As Rong-Gong Lin II reports for the Los Angeles Times, California’s August 2014 earthquake in Napa – which registered 6.0 on the Richter scale – has claimed its first death. A woman was struck in the head by her TV, which came flying at her during the quake, according to the 65-year-old woman’s daughter. (See: “Napa earthquake death: 2 weeks later, quake claims first victim.”)
The woman, Laurie Thompson, died one week ago Friday from an intracranial hemorrhage.
Aug. 24 Napa Quake: ‘Worst Shaking […] in Region’s Modern History’
Lin writes that the Aug. 24 quake “produced the worst shaking to be recorded in the region’s modern history” and, according to a California geologist, at 6.0 the quake was big enough to move objects, like Thompson’s old tube TV.
Yesterday, President Obama declared the quake a federal disaster, which could mean millions of federal funds provided for the clean up and rebuild effort.
What is an intracranial hemorrhage?
For Thompson, it apparently started as a dull headache, but soon progressed to a “horrible” one. Thompson had been knocked unconscious, but had no outward signs or symptoms of any brain trauma after she regained consciousness – just a black eye and a headache.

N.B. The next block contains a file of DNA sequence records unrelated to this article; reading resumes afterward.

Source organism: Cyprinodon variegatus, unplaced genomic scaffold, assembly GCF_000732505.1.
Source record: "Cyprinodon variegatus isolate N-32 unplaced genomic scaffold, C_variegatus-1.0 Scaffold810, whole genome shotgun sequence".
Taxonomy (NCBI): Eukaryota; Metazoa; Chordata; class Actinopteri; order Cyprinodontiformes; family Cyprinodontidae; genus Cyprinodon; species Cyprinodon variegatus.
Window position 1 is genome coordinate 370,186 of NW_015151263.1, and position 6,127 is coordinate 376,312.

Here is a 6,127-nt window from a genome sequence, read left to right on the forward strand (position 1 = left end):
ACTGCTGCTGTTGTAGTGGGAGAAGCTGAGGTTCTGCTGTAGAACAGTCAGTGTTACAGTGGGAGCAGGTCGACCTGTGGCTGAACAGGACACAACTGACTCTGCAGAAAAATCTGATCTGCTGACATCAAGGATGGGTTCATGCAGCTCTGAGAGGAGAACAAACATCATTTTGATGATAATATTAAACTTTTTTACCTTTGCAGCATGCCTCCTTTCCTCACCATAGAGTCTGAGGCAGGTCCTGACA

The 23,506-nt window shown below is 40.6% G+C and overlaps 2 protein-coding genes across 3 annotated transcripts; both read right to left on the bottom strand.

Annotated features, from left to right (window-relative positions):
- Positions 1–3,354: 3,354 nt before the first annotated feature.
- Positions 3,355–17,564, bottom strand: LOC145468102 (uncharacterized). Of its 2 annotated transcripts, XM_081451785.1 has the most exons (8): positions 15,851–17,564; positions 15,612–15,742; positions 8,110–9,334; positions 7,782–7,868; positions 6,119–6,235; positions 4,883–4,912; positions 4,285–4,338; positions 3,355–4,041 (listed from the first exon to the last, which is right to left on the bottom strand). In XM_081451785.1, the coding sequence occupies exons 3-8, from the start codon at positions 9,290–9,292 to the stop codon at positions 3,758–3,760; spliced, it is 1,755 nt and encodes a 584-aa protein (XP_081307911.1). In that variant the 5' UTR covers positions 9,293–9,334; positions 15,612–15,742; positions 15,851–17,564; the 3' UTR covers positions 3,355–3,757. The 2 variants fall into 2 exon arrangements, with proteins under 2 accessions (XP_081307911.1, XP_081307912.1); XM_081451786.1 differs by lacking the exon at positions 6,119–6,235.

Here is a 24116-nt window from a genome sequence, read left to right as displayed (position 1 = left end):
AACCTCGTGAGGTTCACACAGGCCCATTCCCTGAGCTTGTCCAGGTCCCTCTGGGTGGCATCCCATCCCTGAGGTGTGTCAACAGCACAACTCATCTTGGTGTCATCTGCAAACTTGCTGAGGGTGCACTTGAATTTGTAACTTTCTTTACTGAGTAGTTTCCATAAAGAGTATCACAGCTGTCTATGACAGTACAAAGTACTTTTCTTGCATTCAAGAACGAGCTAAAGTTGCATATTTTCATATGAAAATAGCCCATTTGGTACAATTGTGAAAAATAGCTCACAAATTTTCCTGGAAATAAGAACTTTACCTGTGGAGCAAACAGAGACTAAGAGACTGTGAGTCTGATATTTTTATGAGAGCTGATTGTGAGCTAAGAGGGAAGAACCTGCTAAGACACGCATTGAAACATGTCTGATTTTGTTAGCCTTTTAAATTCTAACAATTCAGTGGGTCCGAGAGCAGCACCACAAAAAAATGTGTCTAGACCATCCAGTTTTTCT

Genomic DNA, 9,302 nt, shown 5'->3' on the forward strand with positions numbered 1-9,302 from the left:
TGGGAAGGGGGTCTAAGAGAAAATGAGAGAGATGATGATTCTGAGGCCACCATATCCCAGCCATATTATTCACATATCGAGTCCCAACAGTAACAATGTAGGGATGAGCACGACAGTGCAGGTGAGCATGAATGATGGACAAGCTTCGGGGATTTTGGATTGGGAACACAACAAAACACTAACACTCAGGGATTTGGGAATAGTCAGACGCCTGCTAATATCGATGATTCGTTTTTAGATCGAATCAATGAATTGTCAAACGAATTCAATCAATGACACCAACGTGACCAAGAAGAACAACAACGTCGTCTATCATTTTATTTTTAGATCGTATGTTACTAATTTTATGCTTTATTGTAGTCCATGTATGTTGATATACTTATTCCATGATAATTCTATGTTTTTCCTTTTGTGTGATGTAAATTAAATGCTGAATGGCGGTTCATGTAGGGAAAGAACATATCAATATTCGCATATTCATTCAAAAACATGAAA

It wasn’t until she collapsed in the shower and suffered a seizure – just before her headache got bad enough that she was heading to the hospital – that doctors discovered a “massive subdural hematoma.”
According to the Mayo Clinic, a subdural hematoma (or brain bleed) is when the blood vessels rupture and lead to a loss of consciousness and possible death. Symptoms include vomiting, drowsiness, dizziness, confusion, and slurred speech.
Another symptom is increasing headache.
As Lin points out in her Los Angeles Times report, people are more likely to be seriously injured or killed from falling or flying debris (in an earthquake, that is) than they are because they were inside a collapsing structure. Falling and flying debris, unsecured to the walls, can cause intracranial hemorrhage or a related traumatic brain injury.